Residents pack open forum to discuss crime surge in the Temescal area
on January 8, 2013
An open forum Monday night at Homeroom in North Oakland drew nearly a hundred concerned residents who packed into the restaurant and onto the surrounding sidewalks to discuss the Temescal area’s recent surge in crime.
Many in the crowd said they had been victims of attempted or successful muggings, armed robberies, break-ins, thefts and assaults, and gathered in small groups to discuss tactics to help make their community more secure. Merchants in the Temescal area faced a rash of robberies and break-ins last summer, and electronics thefts, particularly of smartphones, are also on the rise. Over the last weekend, a taxi cab driver was stabbed outside of the nearby MacArthur BART Station.
The meeting, which was hosted by concerned neighbors, attracted nearby residents, representatives from the Oakland Police Department, local merchants and members of various neighborhood watch groups.
“Our intention for the meeting is to create an open and caring environment to express our opinions,” said Temescal resident Jessie Wayburn, who lives in an apartment complex down the street from Homeroom and helped to organize the gathering. Wayburn contacted the restaurant about hosting the meeting after her apartment complex was broken into by armed thieves in mid-December. “I emailed Homeroom because guys came into my apartment building with guns and I said, ‘I’m sick of it,’” Wayburn said.
Sara Erickson, who lives near 49th and Manila, helped found Temescrawlers, a neighborhood watch group that meets Wednesday evenings at 9 pm to walk throughout the area and discuss community crime prevention. “This is a sign of how it’s personally affecting everybody,” Erickson said, gesturing to the full house. “People care, but what can we do that’s effective? What’s more helpful is meeting neighbors and talking about crime and other lines of communication.”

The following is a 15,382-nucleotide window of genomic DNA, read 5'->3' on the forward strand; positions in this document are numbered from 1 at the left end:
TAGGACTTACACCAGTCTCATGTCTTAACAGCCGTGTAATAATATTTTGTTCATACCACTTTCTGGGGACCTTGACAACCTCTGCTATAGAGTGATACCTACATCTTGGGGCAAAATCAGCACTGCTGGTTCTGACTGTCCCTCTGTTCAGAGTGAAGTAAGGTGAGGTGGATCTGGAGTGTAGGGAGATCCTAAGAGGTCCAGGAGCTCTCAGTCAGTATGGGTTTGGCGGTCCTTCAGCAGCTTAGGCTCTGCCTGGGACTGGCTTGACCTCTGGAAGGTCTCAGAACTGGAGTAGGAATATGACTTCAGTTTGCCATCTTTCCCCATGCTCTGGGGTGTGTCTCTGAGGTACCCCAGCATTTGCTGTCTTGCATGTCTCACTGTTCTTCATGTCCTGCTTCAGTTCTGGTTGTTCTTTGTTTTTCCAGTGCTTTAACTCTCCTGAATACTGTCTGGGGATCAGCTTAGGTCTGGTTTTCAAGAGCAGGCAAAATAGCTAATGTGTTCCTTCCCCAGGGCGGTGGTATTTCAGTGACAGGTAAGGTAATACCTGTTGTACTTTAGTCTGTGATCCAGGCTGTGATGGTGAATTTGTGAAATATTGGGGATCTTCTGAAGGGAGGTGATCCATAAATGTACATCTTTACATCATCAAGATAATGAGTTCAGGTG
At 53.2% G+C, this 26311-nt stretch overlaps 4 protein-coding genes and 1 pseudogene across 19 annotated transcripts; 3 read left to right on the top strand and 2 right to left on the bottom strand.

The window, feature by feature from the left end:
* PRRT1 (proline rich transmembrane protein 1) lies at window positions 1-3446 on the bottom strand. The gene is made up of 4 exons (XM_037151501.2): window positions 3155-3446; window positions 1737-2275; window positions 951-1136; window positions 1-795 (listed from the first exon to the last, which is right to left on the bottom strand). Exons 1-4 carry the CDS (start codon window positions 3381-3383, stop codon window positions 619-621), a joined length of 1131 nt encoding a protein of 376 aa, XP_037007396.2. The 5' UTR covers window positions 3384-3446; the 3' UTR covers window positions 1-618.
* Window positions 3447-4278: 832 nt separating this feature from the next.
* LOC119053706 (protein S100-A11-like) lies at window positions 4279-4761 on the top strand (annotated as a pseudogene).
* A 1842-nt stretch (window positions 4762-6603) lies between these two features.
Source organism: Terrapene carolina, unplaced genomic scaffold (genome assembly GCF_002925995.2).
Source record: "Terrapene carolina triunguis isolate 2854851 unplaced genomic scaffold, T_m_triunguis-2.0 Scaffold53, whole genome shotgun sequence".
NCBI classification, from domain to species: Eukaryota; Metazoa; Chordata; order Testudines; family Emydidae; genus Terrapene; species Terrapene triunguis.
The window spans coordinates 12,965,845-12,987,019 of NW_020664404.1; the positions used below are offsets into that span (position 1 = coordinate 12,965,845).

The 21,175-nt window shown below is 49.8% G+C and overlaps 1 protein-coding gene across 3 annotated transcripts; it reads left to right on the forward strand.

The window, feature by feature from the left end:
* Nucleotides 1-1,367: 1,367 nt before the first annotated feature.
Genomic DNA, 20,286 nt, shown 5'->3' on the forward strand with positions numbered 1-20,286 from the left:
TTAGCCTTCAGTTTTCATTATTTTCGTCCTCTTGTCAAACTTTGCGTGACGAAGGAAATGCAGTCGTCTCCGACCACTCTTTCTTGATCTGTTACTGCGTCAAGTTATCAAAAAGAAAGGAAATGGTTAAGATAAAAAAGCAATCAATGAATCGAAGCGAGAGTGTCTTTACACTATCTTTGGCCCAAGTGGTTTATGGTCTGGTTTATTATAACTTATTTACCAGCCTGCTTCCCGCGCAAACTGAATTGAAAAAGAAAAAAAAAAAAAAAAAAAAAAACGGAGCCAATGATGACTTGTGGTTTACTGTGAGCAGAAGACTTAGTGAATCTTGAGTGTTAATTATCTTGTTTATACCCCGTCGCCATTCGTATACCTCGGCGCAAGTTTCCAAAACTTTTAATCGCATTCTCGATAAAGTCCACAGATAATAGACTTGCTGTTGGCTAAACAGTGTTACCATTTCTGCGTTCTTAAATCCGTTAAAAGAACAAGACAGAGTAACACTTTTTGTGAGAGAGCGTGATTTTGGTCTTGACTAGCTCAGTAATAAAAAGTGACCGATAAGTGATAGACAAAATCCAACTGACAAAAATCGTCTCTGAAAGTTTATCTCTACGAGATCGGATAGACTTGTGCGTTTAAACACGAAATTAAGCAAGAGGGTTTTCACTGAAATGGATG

There have been recent muggings in broad daylight on the sidewalks right in front of Homeroom, she said, which is located on a well-traveled commercial strip on 40th Street. “There was no shame in their game,” she said of the muggers.
Lee Edwards, who heads the Temescal Neighborhood Crime Prevention Council (NCPC), said crime in the Temescal district has increased more than 100 percent within the last three years, in part because of the city’s inability to staff more police officers. “We used to have officers walking up Telegraph,” Edwards said. “We’re in a unique location. 40th Street is on the edge of a [police] beat. In effect, it should get double the patrolling.”
But budget cuts have made extra police presence in the area a near impossibility. There are only 616 Oakland police officers currently employed throughout the city, compared to 837 in 2008. Only four officers patrol from 25th Street to the Berkeley border, said Oakland Police Department Sgt. Fred Shavies, who spoke at the meeting. Robberies are frequent above 40th Street and there are a “crazy amount of robberies” between 38th and 40th Streets, he said. “I could go on and on about needing more police officers, but that’s not going to solve anything,” Shavies said. “A lot of it is budgeting issues.” Instead, he encouraged concerned residents to reach out to members of the city council and to report suspicious activity to the OPD’s non-emergency number—(510) 777-3333—and emergency line—(510) 777-3211—if needed.
The group also discussed the importance of maintaining open dialogue with neighbors, including keeping running lists of cell phone contacts and email and street addresses of residents. Being aware of neighbors’ daily routines—like if they tend to keep doors and windows open—also helps to keep a block aware of suspicious activity, attendees said. “We want to build a community that looks each other in the eyes as they pass each other on the street and makes small talk; to make a community that feels like they’ve been seen,” one concerned resident told the group.
Discussion also included suggestions that neighborhood watch groups like the Temescrawlers and MossWatch—located in Mosswood and Lower Temescal—join forces, as well as for petitioning City Council members to install better street lighting and plastering anti-crime fliers throughout commercial and residential districts. “It’s about building community,” said one woman, who said that her roommate had been mugged in front of their home. “You stop crime from the ground up.”
A second meeting to discuss crime and safety will be held March 11. To find out more information about the meeting, or to join the group’s email list and Google Group, email firstname.lastname@example.org.
Update: The email address has since been changed to email@example.com
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